Secondary Education in England, 1870-1902: Public Activity and Private Enterprise

By John Roach | Go to book overview

16

Some individual schools

Though some information about individual schools can be gleaned from the directories, there are not many institutions about which enough is known to provide a more detailed picture. One of the most interesting experiments of the day was the International College at Spring Grove, Isleworth, opened in 1866-7 under the headmastership of Dr Leonard Schmitz, who had been tutor in Edinburgh to the Prince of Wales. The college formed part of an international education movement which planned to establish schools in several countries as a means of increasing the understanding between nations (Bibby 1956-7:25-36; Stewart and McCann 1967:317-26; VCH Middlesex I (1969): 256-7). Among the promoters of the English college were Richard Cobden, who died before it opened, the philanthropist William Ellis, who advanced a large part of the money for the site and buildings, and the scientists John Tyndall and T.H. Huxley (HSE 203-4; P.N. Farrar 1987:498-515).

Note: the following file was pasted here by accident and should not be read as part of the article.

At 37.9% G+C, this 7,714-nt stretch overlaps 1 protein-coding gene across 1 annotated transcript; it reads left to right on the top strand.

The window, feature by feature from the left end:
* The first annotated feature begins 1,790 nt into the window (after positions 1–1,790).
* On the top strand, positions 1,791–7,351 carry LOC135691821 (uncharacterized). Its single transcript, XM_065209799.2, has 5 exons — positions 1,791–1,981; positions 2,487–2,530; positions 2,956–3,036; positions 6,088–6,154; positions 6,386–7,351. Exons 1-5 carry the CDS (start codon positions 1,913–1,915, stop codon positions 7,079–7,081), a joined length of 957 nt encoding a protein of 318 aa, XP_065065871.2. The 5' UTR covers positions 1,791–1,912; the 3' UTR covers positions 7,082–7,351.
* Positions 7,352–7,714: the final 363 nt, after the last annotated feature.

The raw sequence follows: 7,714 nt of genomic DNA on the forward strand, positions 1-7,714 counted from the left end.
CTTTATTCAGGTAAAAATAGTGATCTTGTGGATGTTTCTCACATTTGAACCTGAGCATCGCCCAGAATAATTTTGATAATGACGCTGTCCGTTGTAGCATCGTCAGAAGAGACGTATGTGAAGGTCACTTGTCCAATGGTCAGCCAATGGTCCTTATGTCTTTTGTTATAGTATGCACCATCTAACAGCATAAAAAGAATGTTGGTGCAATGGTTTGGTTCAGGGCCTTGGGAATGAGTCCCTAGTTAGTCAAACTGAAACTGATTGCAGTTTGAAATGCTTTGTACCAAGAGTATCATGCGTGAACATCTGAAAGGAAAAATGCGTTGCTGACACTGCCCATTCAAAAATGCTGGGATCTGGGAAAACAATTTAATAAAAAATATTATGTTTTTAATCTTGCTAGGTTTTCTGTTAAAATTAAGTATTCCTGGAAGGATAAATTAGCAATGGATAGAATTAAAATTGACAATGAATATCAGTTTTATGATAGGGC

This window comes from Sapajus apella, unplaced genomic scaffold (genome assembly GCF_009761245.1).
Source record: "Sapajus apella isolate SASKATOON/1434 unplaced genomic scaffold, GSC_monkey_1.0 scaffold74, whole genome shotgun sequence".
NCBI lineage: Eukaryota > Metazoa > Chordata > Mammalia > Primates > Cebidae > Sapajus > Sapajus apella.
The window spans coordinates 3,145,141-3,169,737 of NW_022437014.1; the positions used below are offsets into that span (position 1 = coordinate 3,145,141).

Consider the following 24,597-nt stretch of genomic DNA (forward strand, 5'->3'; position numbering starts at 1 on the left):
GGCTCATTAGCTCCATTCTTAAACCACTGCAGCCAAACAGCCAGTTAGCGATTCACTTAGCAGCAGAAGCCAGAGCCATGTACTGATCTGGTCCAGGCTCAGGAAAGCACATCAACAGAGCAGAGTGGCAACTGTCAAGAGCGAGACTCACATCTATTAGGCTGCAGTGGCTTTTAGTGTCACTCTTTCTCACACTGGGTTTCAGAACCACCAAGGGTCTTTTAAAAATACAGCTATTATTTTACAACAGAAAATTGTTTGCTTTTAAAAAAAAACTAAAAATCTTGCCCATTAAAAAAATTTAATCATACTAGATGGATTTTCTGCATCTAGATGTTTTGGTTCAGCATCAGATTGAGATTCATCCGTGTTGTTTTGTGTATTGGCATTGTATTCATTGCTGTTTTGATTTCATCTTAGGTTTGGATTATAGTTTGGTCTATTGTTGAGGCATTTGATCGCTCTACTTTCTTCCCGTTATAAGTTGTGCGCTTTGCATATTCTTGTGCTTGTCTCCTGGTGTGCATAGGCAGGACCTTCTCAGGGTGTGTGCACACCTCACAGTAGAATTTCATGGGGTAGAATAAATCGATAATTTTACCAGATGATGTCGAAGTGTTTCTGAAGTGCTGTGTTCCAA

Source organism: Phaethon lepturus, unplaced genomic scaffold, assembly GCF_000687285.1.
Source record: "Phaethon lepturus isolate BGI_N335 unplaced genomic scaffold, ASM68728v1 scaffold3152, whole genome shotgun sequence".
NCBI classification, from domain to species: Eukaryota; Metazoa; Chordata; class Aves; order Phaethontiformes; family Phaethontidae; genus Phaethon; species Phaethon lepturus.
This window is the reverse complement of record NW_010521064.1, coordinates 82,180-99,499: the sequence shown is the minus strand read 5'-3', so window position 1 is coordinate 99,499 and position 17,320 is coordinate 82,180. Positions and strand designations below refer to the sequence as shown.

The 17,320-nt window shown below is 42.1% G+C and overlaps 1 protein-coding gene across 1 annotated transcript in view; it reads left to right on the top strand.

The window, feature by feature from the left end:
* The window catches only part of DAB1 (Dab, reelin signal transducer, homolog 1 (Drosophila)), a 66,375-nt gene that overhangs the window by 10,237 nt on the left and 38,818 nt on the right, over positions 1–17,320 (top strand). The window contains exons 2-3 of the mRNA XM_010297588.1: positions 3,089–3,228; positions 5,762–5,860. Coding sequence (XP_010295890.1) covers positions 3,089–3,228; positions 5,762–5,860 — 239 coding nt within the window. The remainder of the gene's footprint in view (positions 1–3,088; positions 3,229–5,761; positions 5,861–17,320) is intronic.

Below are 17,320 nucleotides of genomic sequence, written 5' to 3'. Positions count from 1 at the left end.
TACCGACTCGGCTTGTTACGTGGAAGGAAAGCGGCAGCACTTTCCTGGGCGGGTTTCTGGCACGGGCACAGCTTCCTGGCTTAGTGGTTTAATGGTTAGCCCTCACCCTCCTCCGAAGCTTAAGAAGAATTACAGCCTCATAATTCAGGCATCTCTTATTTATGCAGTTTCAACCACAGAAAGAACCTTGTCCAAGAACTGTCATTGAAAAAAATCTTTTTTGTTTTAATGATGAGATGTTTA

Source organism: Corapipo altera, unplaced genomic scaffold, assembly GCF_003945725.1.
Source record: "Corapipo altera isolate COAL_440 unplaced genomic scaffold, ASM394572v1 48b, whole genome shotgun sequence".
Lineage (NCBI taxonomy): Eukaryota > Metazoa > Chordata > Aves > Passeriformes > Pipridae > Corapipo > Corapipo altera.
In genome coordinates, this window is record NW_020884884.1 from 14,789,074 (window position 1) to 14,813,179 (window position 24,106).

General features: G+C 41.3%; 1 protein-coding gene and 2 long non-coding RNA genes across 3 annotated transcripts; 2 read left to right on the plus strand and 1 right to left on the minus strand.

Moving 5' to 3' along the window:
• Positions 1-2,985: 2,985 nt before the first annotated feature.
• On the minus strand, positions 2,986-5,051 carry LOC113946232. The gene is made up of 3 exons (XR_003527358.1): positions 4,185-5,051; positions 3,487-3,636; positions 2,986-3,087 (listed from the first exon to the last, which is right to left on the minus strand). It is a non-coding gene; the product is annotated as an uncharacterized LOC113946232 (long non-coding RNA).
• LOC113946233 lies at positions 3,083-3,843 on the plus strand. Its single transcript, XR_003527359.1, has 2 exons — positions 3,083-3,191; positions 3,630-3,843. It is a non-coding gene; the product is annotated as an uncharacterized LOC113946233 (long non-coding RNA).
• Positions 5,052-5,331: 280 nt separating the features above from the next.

The college prospectus linked its aims with those of the associated institutions at Godesberg near Bonn and Chatou near Paris (West Sussex Record Office CP 477). They planned ‘to afford an education of the highest order, harmonizing with the wants and spirit of the age’. In order to achieve this, special attention was to be given to modern languages and to the natural sciences. Languages were to be taught so that pupils might speak and write them fluently. In the sciences pupils were to be brought ‘into direct contact with the facts furnished by observation and experiment’. Latin and Greek were to be learnt at a later age than usual, and, like all linguistic studies, were to be preceded by a study of the grammar of the mother tongue. Boys were to be admitted from 10 years and upwards, and the curriculum was to cover a period of seven to eight years. The school was quite expensive—80 guineas for boarders, 24 guineas for day boys, though there were very few extras.

In 1867 there were 10 day scholars and 58 boarders. Huxley himself drew up a scheme for the teaching of science, though Tyndall criticized this as too ambitious, and a modern writer considers that the work in science was not particularly successful (Bibby 1956-7:33). In 1880 all the pupils learned mathematics, science, Latin, French, and German,

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